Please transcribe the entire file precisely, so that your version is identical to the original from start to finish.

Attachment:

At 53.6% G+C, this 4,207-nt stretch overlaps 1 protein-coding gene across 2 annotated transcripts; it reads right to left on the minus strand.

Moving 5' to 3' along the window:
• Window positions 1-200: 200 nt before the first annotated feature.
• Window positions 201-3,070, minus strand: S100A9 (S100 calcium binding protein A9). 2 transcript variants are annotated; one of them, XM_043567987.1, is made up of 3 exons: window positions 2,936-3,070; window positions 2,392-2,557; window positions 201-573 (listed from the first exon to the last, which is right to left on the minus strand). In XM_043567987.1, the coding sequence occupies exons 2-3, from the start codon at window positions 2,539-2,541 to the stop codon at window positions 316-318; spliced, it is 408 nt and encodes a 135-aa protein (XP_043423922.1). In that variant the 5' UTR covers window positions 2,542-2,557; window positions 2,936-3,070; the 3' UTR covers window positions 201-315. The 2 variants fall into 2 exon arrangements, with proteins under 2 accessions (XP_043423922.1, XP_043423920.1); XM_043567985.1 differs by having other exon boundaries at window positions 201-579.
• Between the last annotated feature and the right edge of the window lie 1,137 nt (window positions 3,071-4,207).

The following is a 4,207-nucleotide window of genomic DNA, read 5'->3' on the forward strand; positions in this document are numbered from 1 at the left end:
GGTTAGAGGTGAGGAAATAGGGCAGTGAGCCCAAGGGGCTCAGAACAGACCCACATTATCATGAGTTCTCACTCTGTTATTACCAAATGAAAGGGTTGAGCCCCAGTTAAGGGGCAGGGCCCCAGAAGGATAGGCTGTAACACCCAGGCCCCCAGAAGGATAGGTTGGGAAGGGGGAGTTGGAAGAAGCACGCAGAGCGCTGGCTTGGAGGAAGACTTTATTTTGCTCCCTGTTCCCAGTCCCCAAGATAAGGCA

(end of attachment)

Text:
At 53.6% G+C, this 4,207-nt stretch overlaps 1 protein-coding gene across 2 annotated transcripts; it reads right to left on the minus strand.

Moving 5' to 3' along the window:
• Window positions 1-200: 200 nt before the first annotated feature.
• Window positions 201-3,070, minus strand: S100A9 (S100 calcium binding protein A9). 2 transcript variants are annotated; one of them, XM_043567987.1, is made up of 3 exons: window positions 2,936-3,070; window positions 2,392-2,557; window positions 201-573 (listed from the first exon to the last, which is right to left on the minus strand). In XM_043567987.1, the coding sequence occupies exons 2-3, from the start codon at window positions 2,539-2,541 to the stop codon at window positions 316-318; spliced, it is 408 nt and encodes a 135-aa protein (XP_043423922.1). In that variant the 5' UTR covers window positions 2,542-2,557; window positions 2,936-3,070; the 3' UTR covers window positions 201-315. The 2 variants fall into 2 exon arrangements, with proteins under 2 accessions (XP_043423922.1, XP_043423920.1); XM_043567985.1 differs by having other exon boundaries at window positions 201-579.
• Between the last annotated feature and the right edge of the window lie 1,137 nt (window positions 3,071-4,207).

The following is a 4,207-nucleotide window of genomic DNA, read 5'->3' on the forward strand; positions in this document are numbered from 1 at the left end:
GGTTAGAGGTGAGGAAATAGGGCAGTGAGCCCAAGGGGCTCAGAACAGACCCACATTATCATGAGTTCTCACTCTGTTATTACCAAATGAAAGGGTTGAGCCCCAGTTAAGGGGCAGGGCCCCAGAAGGATAGGCTGTAACACCCAGGCCCCCAGAAGGATAGGTTGGGAAGGGGGAGTTGGAAGAAGCACGCAGAGCGCTGGCTTGGAGGAAGACTTTATTTTGCTCCCTGTTCCCAGTCCCCAAGATAAGGCA